Psych Central


Sometimes you might hear a person talking about mental disorders like depression or bipolar disorder without really understanding what they mean. What is depression? What is bipolar disorder? Why do we refer to these things as mental health issues or mental disorders rather than a medical disease? And does it matter what we call a thing?

Depression is a Mental Disorder, not a Disease

While psychiatric medications and their resulting television commercials in the 1990′s and this decade have done much to help people seek treatment for a mental disorder like depression, they haven’t done much to help people understand the complexities of things like “depression” and “bipolar disorder.” These things are called disorders, not diseases, for a reason. A disorder simply means something that is out of the ordinary, which depression and other mental disorders are. They are more specifically a cluster of symptoms that research has shown to correlate highly with a specific emotional state.

A medical disease, on the other hand, according to Webster’s, is


a condition of the living animal or plant body or of one of its parts that impairs normal functioning and is typically manifested by distinguishing signs and symptoms

Diseases are manifestations of a problem with some physical organ or component within the body. And while the brain is also an organ, it is one of the least understood and easily the most complex organ within the body. Researchers and doctors refer to a diseased organ when something is clearly wrong with it (via a CAT scan or X-ray or laboratory test). But with our brains, we have no test to say, “Hey, there’s something clearly wrong here!”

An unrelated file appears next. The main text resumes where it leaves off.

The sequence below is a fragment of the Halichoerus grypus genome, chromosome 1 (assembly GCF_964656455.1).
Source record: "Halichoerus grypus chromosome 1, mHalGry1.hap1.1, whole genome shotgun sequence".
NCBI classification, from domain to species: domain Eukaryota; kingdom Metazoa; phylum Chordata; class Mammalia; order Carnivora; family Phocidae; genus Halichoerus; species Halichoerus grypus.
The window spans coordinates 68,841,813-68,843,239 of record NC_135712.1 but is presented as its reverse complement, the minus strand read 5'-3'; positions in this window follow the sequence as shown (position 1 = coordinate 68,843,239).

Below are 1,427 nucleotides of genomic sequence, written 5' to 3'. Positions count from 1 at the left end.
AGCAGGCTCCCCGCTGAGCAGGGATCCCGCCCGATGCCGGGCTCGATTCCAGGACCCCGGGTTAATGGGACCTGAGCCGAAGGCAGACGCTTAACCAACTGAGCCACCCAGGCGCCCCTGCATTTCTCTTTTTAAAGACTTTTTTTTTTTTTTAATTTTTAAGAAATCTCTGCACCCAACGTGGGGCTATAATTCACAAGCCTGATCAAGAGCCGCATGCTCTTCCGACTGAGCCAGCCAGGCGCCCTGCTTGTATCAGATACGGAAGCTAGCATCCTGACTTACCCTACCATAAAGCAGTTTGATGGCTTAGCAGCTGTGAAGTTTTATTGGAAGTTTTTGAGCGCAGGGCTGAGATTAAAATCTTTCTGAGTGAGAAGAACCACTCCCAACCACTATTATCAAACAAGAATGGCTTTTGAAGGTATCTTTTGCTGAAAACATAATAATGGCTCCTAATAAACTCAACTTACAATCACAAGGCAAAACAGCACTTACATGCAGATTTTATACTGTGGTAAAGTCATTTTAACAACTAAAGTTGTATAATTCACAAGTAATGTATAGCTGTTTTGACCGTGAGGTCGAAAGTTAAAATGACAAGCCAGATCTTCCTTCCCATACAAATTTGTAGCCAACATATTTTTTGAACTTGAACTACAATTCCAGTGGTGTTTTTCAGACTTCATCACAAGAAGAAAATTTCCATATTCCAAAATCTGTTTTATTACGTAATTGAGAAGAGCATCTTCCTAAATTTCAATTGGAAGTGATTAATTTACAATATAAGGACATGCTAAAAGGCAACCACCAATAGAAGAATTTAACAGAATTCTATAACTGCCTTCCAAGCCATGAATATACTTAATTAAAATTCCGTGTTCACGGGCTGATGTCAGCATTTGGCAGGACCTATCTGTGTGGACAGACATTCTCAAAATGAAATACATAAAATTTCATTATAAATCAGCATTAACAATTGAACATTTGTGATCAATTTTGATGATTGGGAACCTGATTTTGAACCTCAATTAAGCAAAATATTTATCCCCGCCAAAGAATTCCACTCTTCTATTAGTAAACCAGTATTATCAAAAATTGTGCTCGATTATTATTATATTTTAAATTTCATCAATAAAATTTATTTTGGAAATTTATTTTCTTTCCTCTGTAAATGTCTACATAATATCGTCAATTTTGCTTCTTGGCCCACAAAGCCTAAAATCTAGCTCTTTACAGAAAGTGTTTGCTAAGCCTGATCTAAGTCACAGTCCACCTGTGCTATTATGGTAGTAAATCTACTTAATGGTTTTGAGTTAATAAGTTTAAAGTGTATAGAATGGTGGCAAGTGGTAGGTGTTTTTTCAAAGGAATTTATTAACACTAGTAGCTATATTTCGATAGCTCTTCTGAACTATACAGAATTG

One could make the argument, as many have, that because brain scans show abnormalities in certain biochemical levels within the brain when they suffer from depression or the like, this “proves” that depression is a disease. Unfortunately, research hasn’t gotten quite that far yet. The brain scans show us something, that much is true. But whether the scans show the cause or the result of depression has yet to be determined. And more tellingly, there is a body of research that shows similar changes in brain neurochemistry when people are doing all sorts of activities (such as reading, playing a video game, etc.).

The Bio-Psycho-Social Model of Mental Disorders

While brain biochemistry and genetic makeup are important components of most people’s battle with a mental disorder, there are two other equally important components that are all too often left out of the picture – the psychological and the social. The most commonly accepted model of mental illness today takes these three components into account – the biopsychosocial model. This is the model most mental health professionals who practice subscribe to.

 

APA Reference
Grohol, J. (2007). What is Depression if not a Mental Illness?. Psych Central. Retrieved on April 21, 2014, from http://psychcentral.com/lib/what-is-depression-if-not-a-mental-illness/000896
Scientifically Reviewed
    Last reviewed: By John M. Grohol, Psy.D. on 30 Jan 2013
    Published on PsychCentral.com. All rights reserved.

 

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